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The Evil Compromise That Saved Our Nation
By Kathy Hare

          Making compromises is a necessary part of living in society. After all, the world does not revolve around one individual.  In order to live peacefully in this world, married couples, friends, and even enemies must learn to settle their differences through mutual agreement.

          But when it comes to our core beliefs and values is there room for compromise?  I self- righteously shout "NO!" 

          However, after a closer examination of the life of Abraham Lincoln, one of the greatest presidents this country has ever produced, I have begun to question my own "no compromise" stance. 

          Abraham Lincoln was born in 1809 to uneducated parents. But it was his parents who planted the seed for his anti-slavery ideology when they left the Baptist church during Lincoln's childhood after the church came out in support of slavery.

          Lincoln carried his anti-slavery beliefs into his political career. He changed his affiliation with the Whig Party in 1854, when the fledgling the Republican Party came out in opposition to the Kansas-Nebraska Act.  The act would have allowed the expansion of slavery into Kansas.

          When he accepted the Republican nomination to the Senate in 1858, Lincoln gained national recognition after delivering a powerful anti-slavery speech.  He said, "A house divided against itself cannot stand.  I believe this government cannot endure permanently half slave and half free. I do not expect the Union to be dissolved — I do not expect the house to fall — but I do expect it will cease to be divided. It will become all one thing, or all the other."

          But our history books gloss over the compromise Lincoln had to make shortly after being elected president in 1860.

          Upon his election, South Carolina seceded from the Union because of Lincoln's anti-slavery stand.  Lincoln then faced the horror of the bloodiest war this country has ever experienced.  He quickly realized his beliefs concerning slavery may have to be compromised in order to meet a larger obligation - preserving this nation as a whole.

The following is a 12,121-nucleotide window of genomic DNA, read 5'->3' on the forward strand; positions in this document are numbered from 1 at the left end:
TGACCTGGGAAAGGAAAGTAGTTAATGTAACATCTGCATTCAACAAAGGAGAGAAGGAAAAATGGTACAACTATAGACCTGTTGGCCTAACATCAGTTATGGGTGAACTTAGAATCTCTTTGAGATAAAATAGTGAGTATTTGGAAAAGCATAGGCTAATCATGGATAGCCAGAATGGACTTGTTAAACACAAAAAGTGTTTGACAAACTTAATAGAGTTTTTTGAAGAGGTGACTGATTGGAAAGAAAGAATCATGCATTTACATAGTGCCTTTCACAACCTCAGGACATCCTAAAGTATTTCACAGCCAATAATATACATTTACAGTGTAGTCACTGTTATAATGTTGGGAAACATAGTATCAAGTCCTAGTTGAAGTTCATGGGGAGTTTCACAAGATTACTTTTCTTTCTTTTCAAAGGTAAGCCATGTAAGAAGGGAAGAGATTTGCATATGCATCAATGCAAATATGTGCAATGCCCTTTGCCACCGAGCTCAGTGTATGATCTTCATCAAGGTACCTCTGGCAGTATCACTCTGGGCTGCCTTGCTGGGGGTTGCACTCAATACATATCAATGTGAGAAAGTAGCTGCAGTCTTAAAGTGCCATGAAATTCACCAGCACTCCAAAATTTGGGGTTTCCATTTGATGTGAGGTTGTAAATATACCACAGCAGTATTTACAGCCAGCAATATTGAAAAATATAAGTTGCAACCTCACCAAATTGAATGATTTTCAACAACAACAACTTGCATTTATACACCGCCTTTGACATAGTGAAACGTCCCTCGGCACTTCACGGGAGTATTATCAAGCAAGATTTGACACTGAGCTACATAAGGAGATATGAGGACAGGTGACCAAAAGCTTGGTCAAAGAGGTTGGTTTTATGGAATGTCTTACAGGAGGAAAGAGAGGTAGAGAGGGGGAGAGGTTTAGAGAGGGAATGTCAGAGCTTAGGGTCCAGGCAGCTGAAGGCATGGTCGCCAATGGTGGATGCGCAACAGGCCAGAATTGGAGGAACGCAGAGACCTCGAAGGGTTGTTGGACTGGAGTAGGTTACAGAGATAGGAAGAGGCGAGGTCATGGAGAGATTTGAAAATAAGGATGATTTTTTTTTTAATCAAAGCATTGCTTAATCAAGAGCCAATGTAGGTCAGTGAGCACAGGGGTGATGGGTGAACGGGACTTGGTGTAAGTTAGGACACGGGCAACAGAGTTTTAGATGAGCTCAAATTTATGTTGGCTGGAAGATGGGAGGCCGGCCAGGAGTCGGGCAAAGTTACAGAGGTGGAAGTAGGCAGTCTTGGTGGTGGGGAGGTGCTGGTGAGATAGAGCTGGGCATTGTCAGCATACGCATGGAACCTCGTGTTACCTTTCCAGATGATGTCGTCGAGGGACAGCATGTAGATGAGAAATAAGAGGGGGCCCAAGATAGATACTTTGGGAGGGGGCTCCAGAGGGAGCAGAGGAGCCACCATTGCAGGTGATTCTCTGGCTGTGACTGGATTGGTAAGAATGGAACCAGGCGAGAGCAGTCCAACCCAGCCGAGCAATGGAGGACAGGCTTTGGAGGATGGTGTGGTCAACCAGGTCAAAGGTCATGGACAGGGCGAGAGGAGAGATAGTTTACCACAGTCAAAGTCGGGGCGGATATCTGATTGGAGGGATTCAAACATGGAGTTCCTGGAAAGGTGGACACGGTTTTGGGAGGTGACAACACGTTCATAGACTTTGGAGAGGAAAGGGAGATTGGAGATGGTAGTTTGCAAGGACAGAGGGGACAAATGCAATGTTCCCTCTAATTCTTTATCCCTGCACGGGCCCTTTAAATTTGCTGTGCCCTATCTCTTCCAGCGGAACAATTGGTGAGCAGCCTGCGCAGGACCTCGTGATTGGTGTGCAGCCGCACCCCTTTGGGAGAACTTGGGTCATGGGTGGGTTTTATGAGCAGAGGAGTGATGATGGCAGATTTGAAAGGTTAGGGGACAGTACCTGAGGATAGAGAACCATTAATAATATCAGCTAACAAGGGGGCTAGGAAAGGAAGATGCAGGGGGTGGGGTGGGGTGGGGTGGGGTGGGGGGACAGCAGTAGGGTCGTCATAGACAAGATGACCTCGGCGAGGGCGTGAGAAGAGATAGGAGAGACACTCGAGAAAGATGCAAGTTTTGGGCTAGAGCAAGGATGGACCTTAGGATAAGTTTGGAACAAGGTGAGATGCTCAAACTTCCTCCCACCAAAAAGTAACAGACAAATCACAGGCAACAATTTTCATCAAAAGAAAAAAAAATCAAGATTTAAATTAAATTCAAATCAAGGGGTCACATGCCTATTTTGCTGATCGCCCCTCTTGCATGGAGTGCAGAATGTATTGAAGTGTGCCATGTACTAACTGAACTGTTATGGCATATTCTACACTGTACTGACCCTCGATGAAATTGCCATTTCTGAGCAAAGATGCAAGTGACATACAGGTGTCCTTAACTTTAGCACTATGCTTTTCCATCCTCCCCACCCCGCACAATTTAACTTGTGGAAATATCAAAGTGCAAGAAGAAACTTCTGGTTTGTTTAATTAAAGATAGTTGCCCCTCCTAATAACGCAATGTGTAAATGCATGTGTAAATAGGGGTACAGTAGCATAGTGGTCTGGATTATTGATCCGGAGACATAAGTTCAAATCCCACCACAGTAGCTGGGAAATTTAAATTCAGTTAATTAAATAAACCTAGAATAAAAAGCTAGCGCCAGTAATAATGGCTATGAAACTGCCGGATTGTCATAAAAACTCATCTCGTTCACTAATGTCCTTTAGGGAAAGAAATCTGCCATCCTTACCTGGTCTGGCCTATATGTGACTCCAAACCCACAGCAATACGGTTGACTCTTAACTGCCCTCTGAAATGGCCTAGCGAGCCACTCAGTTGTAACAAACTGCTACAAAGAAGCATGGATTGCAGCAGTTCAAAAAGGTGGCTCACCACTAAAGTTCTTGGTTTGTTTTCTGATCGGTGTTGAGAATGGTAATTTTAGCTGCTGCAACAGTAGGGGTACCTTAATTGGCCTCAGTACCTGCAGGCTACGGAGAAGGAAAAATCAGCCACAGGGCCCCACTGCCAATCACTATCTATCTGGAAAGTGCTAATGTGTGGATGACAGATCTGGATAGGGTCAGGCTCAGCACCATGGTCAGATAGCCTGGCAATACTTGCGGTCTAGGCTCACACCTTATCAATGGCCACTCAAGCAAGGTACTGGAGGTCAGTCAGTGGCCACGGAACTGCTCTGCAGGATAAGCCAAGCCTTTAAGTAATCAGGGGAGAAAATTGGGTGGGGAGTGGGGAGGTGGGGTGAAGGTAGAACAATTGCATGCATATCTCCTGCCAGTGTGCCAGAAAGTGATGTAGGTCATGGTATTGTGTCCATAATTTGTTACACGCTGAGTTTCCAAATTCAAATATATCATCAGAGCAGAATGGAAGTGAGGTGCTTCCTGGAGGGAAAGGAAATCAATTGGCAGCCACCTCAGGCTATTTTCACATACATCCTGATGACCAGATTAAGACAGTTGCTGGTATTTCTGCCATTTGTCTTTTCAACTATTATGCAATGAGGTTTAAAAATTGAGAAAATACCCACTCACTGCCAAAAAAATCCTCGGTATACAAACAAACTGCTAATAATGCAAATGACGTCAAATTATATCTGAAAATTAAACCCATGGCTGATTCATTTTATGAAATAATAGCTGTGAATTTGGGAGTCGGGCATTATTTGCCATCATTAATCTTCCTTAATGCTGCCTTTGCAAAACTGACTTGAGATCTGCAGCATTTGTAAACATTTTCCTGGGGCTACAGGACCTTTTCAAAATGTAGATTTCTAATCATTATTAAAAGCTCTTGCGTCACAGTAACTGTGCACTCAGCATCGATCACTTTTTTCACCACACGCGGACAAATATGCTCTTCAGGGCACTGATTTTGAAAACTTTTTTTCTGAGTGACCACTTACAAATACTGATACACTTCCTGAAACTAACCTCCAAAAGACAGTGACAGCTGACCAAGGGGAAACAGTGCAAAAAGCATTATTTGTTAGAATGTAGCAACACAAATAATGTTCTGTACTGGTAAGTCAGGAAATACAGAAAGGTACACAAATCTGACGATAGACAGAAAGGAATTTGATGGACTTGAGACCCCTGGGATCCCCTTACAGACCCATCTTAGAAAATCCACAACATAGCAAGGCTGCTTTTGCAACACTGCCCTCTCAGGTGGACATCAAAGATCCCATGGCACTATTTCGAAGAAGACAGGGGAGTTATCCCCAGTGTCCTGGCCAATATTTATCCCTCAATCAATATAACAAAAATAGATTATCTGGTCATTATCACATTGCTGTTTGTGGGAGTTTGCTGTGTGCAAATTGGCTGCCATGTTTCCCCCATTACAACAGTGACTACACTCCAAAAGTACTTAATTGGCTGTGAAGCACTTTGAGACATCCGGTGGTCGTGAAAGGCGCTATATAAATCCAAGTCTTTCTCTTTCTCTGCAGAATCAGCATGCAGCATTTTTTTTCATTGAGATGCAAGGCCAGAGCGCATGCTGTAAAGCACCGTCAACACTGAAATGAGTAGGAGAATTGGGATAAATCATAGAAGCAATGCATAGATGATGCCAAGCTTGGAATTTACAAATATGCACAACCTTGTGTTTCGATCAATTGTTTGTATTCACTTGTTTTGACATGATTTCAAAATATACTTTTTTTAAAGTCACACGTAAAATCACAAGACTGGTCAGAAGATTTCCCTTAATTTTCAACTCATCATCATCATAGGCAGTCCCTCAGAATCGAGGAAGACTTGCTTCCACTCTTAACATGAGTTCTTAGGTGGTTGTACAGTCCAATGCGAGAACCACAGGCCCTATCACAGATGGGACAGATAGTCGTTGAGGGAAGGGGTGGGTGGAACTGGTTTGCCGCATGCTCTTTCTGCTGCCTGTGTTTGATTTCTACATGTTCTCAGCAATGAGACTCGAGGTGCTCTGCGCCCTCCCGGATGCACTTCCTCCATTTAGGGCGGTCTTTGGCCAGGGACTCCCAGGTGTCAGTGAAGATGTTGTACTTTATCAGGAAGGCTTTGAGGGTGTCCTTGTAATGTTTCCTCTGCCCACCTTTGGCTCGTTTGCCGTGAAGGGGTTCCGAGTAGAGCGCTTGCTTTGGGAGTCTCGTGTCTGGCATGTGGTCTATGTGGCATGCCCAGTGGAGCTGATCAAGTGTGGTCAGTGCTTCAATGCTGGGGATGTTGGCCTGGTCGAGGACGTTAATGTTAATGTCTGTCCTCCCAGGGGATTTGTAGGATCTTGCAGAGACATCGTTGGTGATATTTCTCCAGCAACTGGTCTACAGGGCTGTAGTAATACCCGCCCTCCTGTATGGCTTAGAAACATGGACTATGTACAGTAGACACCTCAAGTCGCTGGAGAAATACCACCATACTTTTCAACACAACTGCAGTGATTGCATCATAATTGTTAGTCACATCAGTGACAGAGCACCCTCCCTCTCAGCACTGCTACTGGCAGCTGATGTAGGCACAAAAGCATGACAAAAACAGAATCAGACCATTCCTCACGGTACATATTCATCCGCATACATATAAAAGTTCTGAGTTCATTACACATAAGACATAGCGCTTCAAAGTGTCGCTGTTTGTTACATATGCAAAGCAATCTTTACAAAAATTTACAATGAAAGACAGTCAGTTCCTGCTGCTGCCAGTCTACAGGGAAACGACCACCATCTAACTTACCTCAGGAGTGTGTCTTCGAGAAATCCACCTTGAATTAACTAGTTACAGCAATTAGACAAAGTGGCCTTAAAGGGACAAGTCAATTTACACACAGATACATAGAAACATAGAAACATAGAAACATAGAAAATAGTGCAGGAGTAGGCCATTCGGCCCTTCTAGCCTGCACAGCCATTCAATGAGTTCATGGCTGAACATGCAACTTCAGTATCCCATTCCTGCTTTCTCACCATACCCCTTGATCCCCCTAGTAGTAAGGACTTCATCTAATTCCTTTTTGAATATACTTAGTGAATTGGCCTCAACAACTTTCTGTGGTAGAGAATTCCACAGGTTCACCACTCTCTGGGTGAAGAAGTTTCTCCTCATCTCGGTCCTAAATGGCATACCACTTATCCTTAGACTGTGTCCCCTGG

In an Aug. 22,1862 letter to Horace Greeley Lincoln wrote, "If I could save the Union without freeing any slave I would do it,  and if I could save it by freeing all the slaves I would do it: and if I could save it by freeing some and leaving others alone I would also do that."

          Today few people realize that Lincoln selected the third course of action.  His famous "Emancipation Proclamation," declared "that all persons held as slaves" within the rebellious states "are, and henceforward shall be free."  

          In reality the proclamation was not designed to free slaves, it was a calculated device designed to break the economic back of the Confederacy by doing away with the majority of its work force - slave labor - while also retaining the support of northern territories that allowed slavery.

          Think about the bitterness and sense of betrayal those slaves living in northern territories must have felt.  Their greatest defender decided to put their freedom on hold in order to win a war.

          Freedom for all slaves only came after the passage of the 13th Amendment to the constitution in December 1865, eight months after Lincoln's assassination.

          Lincoln could have held to his convictions against slavery, and by doing so he may have lost the Civil War.  Slavery may have continued in the south for decades if the Confederacy won the war, and our nation, as we know it, would have ceased to exist.

          Without Lincoln's evil compromise the lofty goals set forth by our forefathers and reiterated in his 1863 Gettysburg Address may have never come to pass.

          "Fourscore and seven years ago our fathers brought forth, upon this continent, a new nation, conceived in liberty and dedicated to the proposition that all men are created equal."

          That proposition became a reality as the result of a nasty, immoral, evil, but necessary compromise.

First published in The New Falcon Herald
Article Copyright © 2007 Bluestack Consulting, Inc.
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